SaurEnergy Explains- Why Is Data Centre Capacity Measured In MWs?

SaurEnergy Explains- Why Is Data Centre Capacity Measured In MWs? Date Centres in Israel powered by RE

Data Centres have moved to the front of the conversation around rising energy demand, what with the spread of digital usage, and more recently, the hype around AI or Artificial Intelligence. Readers have asked us to explain why these data centres bring built to serve the ever growing demand for computing power and information storage are measured in Megawatt (MWS). So here goes.

Compute power is a weird thing to try and measure. Generally, on a micro or personal level, it’s measured in FLOPS or Floating-Point Operations Per Second. You get numbers like 10.28 teraflops for the newest Playstation, Nvidia’s latest and greatest A100 being able to hit 312 teraflops and so on.

So why are datacentres measured in watts?

Datacentres are generally seen as these massive behemoths, able to push out oodles of raw compute. Data centres can contain racks of servers, each of which contains 3-4 GPUs. The processing performed on these are what allow the modern internet and its amenities to thrive.

However, the hardware requirements are not the same for all use cases. Something like GeForce Now, a game streaming service, would require huge CPU and GPU compute while not requiring as much storage. A service like YouTube wouldn’t require as much raw compute but would need a whole lot more storage. A datacentre for both companies could require the same amount of power, but with one needing it to drive high-power hardware and the other needing it to power a ton of reliable, long-term storage.

“Any customer that needs a megawatt – that’s 4,000 servers – better be ready to talk power, or they’re not even qualified to have that job,” DuPont Fabros president and CEO Hossein Fateh said earlier this year. “What we’re charging for is the availability of power.” It is this basic relationship with energy use that has led to measuring data centre sizes by power demand.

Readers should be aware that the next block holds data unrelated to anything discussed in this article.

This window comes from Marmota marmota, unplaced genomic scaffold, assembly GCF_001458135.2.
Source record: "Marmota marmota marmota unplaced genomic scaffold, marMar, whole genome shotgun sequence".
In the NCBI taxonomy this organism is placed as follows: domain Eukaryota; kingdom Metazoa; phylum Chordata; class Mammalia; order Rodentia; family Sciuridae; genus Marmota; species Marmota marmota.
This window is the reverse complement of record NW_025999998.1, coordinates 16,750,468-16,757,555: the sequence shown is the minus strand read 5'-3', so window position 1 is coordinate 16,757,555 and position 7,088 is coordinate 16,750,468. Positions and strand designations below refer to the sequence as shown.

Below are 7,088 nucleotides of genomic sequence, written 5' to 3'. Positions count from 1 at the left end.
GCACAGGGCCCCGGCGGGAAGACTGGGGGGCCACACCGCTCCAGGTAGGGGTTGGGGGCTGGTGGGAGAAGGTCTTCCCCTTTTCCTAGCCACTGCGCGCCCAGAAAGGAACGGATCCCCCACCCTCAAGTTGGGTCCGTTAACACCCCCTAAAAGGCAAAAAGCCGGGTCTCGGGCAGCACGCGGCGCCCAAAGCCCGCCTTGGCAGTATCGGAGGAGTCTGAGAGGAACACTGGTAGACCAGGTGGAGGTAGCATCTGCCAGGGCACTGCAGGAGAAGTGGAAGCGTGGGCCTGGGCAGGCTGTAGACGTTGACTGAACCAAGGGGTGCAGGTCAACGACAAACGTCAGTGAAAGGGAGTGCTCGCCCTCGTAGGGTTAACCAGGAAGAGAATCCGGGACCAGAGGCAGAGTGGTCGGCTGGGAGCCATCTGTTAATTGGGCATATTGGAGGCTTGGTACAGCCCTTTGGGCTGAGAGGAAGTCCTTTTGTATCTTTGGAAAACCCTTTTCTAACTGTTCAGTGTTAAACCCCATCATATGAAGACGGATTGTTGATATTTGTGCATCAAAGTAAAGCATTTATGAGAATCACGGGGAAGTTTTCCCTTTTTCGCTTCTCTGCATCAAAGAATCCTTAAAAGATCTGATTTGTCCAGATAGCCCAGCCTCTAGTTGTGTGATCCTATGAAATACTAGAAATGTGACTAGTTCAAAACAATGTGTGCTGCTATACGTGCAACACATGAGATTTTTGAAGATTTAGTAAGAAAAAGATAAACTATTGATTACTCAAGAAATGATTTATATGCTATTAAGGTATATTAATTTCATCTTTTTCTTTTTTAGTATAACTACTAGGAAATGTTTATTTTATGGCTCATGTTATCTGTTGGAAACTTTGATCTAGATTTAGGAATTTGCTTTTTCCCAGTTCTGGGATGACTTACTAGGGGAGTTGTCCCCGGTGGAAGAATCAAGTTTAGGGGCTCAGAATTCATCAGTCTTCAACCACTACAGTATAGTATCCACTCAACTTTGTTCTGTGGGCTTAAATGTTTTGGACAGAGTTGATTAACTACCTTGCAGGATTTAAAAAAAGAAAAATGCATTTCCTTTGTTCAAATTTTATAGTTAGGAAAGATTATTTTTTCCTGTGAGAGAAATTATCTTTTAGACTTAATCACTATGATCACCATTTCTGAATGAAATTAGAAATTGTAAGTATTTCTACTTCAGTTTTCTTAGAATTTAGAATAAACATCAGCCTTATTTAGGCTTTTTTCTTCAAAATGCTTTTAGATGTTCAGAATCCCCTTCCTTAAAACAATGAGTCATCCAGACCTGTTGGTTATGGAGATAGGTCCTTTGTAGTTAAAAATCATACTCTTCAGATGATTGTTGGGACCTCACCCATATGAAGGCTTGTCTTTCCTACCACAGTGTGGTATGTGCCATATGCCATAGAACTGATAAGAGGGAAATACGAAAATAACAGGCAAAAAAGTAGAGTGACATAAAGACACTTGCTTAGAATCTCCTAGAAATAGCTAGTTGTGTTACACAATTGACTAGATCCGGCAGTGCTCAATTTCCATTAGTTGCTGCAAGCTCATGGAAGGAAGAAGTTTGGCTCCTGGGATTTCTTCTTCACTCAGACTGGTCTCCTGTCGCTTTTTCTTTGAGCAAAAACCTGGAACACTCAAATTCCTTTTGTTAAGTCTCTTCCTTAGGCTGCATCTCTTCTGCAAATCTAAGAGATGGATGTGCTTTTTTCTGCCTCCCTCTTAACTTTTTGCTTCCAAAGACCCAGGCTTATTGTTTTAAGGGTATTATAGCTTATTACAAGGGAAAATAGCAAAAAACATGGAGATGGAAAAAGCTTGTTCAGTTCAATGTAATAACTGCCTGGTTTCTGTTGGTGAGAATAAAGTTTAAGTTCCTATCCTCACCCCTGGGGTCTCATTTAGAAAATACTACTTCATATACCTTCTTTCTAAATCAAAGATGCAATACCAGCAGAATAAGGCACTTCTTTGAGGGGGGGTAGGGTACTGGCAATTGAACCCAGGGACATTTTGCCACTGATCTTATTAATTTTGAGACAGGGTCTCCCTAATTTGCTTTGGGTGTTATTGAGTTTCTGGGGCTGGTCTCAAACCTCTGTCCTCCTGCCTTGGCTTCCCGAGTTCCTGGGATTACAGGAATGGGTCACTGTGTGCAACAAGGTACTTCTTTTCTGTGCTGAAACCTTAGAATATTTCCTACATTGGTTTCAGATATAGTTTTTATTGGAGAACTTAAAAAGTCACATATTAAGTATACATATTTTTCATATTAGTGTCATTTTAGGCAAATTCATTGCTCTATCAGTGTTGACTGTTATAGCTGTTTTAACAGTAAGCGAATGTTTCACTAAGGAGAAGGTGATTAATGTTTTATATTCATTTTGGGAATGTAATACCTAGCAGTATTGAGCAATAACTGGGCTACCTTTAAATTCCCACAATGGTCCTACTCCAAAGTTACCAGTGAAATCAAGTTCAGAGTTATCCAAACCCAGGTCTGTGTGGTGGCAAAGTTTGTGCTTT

Another thing to keep in mind is the fact that server grade hardware gets HOT. In fact, when you hear a DC say, “We’ve got a 100MW building right here” they MAY in fact be giving you the TOTAL POWER delivered to the site by the utility and the ACTUAL power available to support IT loads may be as much as 50% LESS than that number, depending on how they cool the space. Air Conditioning is pretty power hungry after all.

As Data centres go green, thanks to their owners typically being firms that are cash rich and committed to earlier net zero targets than most corporates, that has opened up a whole new opportunity for renewable developers. For not only are data centres power hungry, but their demand profile does not change through the day. And they absolutely cannot even consider a power outage. The high level of redundancy means that a data centre seeking round the clock renewable power will support the development of 4-5 MW of renewable capacity for every MW of power demand. Assuming at least 4 hours plus of large storage capacity creation. Thus, data centres today sit at the top end of the market creating demand for large storage and renewable power.

By Yash Singh

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